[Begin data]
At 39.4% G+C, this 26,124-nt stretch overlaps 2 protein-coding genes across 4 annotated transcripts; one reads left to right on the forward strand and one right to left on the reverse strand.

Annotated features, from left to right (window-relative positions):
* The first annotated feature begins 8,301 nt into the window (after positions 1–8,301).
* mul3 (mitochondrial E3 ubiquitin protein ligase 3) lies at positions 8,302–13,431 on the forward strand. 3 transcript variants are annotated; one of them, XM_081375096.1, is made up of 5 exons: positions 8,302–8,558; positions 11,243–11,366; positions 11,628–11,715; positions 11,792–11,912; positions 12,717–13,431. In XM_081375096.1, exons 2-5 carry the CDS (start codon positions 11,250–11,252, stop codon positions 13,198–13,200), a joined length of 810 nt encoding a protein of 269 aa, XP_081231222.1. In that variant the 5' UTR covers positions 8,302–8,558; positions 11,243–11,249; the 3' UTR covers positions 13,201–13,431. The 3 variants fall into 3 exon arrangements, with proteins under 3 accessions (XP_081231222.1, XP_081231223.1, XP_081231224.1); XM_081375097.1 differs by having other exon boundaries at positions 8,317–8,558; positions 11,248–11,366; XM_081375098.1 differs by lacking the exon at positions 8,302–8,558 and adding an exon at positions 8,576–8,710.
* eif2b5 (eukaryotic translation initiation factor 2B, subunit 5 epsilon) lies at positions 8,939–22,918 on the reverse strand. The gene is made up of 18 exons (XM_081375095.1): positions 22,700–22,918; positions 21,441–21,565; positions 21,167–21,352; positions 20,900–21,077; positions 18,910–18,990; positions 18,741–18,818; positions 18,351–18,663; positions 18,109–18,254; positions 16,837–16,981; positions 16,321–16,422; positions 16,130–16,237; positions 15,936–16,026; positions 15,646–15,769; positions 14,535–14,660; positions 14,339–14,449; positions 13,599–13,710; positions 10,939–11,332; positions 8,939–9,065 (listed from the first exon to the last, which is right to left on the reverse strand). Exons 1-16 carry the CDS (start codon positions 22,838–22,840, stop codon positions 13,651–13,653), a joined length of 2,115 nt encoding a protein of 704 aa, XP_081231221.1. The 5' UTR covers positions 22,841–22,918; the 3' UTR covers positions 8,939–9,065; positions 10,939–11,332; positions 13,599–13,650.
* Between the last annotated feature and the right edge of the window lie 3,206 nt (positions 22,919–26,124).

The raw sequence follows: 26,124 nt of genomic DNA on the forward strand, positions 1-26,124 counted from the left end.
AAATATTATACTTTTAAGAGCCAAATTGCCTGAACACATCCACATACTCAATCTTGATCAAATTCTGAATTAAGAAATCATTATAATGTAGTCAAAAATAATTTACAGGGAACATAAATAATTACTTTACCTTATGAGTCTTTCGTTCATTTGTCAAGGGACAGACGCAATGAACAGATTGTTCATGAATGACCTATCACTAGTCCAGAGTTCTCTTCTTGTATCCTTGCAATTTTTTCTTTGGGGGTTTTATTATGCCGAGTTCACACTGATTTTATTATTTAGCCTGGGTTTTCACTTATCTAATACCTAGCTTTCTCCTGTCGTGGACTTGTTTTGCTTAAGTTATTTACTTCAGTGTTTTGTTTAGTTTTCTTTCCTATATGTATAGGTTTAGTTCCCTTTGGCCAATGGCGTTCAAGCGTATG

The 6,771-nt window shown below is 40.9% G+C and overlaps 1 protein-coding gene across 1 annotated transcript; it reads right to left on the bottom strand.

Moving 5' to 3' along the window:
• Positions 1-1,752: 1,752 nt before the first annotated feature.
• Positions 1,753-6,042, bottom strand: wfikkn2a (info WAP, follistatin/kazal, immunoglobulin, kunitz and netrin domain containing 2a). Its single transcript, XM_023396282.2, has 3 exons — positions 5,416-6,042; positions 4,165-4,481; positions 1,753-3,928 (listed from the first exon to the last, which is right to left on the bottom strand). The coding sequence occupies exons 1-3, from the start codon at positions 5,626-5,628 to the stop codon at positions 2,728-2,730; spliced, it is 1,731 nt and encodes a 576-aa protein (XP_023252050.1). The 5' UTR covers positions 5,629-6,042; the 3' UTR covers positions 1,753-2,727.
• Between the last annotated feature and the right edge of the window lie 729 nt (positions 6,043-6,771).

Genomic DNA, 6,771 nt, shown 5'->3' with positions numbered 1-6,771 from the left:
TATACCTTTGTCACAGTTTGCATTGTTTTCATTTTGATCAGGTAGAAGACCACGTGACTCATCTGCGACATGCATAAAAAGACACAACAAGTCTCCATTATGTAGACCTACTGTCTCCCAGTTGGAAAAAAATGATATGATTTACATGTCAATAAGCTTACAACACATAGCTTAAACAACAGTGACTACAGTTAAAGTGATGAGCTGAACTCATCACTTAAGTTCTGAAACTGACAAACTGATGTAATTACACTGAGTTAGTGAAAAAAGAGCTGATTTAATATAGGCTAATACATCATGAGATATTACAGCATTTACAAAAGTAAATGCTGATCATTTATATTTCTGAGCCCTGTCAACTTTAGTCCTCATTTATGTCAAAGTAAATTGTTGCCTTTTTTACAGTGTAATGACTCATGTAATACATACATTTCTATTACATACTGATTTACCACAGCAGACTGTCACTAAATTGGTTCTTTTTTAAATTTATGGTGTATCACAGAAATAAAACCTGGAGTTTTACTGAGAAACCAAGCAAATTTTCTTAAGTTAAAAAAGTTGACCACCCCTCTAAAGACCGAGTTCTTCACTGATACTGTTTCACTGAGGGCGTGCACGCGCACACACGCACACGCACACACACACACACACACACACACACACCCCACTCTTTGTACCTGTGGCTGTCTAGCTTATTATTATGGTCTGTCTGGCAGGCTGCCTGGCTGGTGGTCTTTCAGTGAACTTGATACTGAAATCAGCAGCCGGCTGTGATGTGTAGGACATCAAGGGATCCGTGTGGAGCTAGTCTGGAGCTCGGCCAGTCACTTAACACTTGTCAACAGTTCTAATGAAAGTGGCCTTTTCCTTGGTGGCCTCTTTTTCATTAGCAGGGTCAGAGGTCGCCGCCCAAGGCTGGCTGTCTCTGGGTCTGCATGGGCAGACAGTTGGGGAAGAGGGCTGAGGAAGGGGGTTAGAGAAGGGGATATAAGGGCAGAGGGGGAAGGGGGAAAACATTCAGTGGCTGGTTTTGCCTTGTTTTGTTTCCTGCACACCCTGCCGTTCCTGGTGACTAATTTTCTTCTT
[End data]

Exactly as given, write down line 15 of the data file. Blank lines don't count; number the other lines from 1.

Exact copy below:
TATACCTTTGTCACAGTTTGCATTGTTTTCATTTTGATCAGGTAGAAGACCACGTGACTCATCTGCGACATGCATAAAAAGACACAACAAGTCTCCATTATGTAGACCTACTGTCTCCCAGTTGGAAAAAAATGATATGATTTACATGTCAATAAGCTTACAACACATAGCTTAAACAACAGTGACTACAGTTAAAGTGATGAGCTGAACTCATCACTTAAGTTCTGAAACTGACAAACTGATGTAATTACACTGAGTTAGTGAAAAAAGAGCTGATTTAATATAGGCTAATACATCATGAGATATTACAGCATTTACAAAAGTAAATGCTGATCATTTATATTTCTGAGCCCTGTCAACTTTAGTCCTCATTTATGTCAAAGTAAATTGTTGCCTTTTTTACAGTGTAATGACTCATGTAATACATACATTTCTATTACATACTGATTTACCACAGCAGACTGTCACTAAATTGGTTCTTTTTTAAATTTATGGTGTATCACAGAAATAAAACCTGGAGTTTTACTGAGAAACCAAGCAAATTTTCTTAAGTTAAAAAAGTTGACCACCCCTCTAAAGACCGAGTTCTTCACTGATACTGTTTCACTGAGGGCGTGCACGCGCACACACGCACACGCACACACACACACACACACACACACACACCCCACTCTTTGTACCTGTGGCTGTCTAGCTTATTATTATGGTCTGTCTGGCAGGCTGCCTGGCTGGTGGTCTTTCAGTGAACTTGATACTGAAATCAGCAGCCGGCTGTGATGTGTAGGACATCAAGGGATCCGTGTGGAGCTAGTCTGGAGCTCGGCCAGTCACTTAACACTTGTCAACAGTTCTAATGAAAGTGGCCTTTTCCTTGGTGGCCTCTTTTTCATTAGCAGGGTCAGAGGTCGCCGCCCAAGGCTGGCTGTCTCTGGGTCTGCATGGGCAGACAGTTGGGGAAGAGGGCTGAGGAAGGGGGTTAGAGAAGGGGATATAAGGGCAGAGGGGGAAGGGGGAAAACATTCAGTGGCTGGTTTTGCCTTGTTTTGTTTCCTGCACACCCTGCCGTTCCTGGTGACTAATTTTCTTCTT